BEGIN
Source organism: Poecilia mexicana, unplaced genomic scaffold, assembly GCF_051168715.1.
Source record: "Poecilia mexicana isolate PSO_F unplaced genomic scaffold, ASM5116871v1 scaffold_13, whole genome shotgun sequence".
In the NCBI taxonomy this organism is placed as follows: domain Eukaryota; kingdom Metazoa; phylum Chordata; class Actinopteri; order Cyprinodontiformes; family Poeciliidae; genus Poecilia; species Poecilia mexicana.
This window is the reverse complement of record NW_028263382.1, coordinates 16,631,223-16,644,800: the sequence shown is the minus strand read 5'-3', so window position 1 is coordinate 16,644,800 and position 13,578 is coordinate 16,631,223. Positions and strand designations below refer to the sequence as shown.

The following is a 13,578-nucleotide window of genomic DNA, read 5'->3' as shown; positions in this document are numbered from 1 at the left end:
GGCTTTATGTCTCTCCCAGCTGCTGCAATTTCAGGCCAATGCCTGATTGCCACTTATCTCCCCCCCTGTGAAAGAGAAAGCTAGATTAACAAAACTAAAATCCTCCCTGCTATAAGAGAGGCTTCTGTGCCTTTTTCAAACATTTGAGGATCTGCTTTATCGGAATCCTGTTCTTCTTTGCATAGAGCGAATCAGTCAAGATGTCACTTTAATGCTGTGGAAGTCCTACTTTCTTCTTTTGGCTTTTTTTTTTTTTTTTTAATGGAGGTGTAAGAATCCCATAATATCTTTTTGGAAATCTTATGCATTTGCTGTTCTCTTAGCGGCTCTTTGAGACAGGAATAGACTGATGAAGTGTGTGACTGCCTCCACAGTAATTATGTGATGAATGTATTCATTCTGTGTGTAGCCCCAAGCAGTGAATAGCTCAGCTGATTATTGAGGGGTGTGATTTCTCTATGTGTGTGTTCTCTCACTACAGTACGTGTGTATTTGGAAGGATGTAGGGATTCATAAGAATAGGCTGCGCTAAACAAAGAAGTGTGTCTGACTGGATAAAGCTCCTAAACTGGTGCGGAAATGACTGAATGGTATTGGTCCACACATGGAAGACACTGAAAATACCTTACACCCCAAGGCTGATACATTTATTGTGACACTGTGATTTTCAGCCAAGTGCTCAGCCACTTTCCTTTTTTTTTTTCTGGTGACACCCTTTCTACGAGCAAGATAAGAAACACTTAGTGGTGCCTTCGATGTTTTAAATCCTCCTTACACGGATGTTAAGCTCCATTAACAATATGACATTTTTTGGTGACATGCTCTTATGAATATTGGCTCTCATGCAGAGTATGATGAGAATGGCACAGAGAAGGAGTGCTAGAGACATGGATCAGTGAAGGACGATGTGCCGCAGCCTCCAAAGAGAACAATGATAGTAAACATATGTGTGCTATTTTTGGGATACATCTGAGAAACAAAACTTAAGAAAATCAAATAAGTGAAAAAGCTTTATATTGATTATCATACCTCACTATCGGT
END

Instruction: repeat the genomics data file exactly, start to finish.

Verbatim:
Source organism: Poecilia mexicana, unplaced genomic scaffold, assembly GCF_051168715.1.
Source record: "Poecilia mexicana isolate PSO_F unplaced genomic scaffold, ASM5116871v1 scaffold_13, whole genome shotgun sequence".
In the NCBI taxonomy this organism is placed as follows: domain Eukaryota; kingdom Metazoa; phylum Chordata; class Actinopteri; order Cyprinodontiformes; family Poeciliidae; genus Poecilia; species Poecilia mexicana.
This window is the reverse complement of record NW_028263382.1, coordinates 16,631,223-16,644,800: the sequence shown is the minus strand read 5'-3', so window position 1 is coordinate 16,644,800 and position 13,578 is coordinate 16,631,223. Positions and strand designations below refer to the sequence as shown.

The following is a 13,578-nucleotide window of genomic DNA, read 5'->3' as shown; positions in this document are numbered from 1 at the left end:
GGCTTTATGTCTCTCCCAGCTGCTGCAATTTCAGGCCAATGCCTGATTGCCACTTATCTCCCCCCCTGTGAAAGAGAAAGCTAGATTAACAAAACTAAAATCCTCCCTGCTATAAGAGAGGCTTCTGTGCCTTTTTCAAACATTTGAGGATCTGCTTTATCGGAATCCTGTTCTTCTTTGCATAGAGCGAATCAGTCAAGATGTCACTTTAATGCTGTGGAAGTCCTACTTTCTTCTTTTGGCTTTTTTTTTTTTTTTTTAATGGAGGTGTAAGAATCCCATAATATCTTTTTGGAAATCTTATGCATTTGCTGTTCTCTTAGCGGCTCTTTGAGACAGGAATAGACTGATGAAGTGTGTGACTGCCTCCACAGTAATTATGTGATGAATGTATTCATTCTGTGTGTAGCCCCAAGCAGTGAATAGCTCAGCTGATTATTGAGGGGTGTGATTTCTCTATGTGTGTGTTCTCTCACTACAGTACGTGTGTATTTGGAAGGATGTAGGGATTCATAAGAATAGGCTGCGCTAAACAAAGAAGTGTGTCTGACTGGATAAAGCTCCTAAACTGGTGCGGAAATGACTGAATGGTATTGGTCCACACATGGAAGACACTGAAAATACCTTACACCCCAAGGCTGATACATTTATTGTGACACTGTGATTTTCAGCCAAGTGCTCAGCCACTTTCCTTTTTTTTTTTCTGGTGACACCCTTTCTACGAGCAAGATAAGAAACACTTAGTGGTGCCTTCGATGTTTTAAATCCTCCTTACACGGATGTTAAGCTCCATTAACAATATGACATTTTTTGGTGACATGCTCTTATGAATATTGGCTCTCATGCAGAGTATGATGAGAATGGCACAGAGAAGGAGTGCTAGAGACATGGATCAGTGAAGGACGATGTGCCGCAGCCTCCAAAGAGAACAATGATAGTAAACATATGTGTGCTATTTTTGGGATACATCTGAGAAACAAAACTTAAGAAAATCAAATAAGTGAAAAAGCTTTATATTGATTATCATACCTCACTATCGGT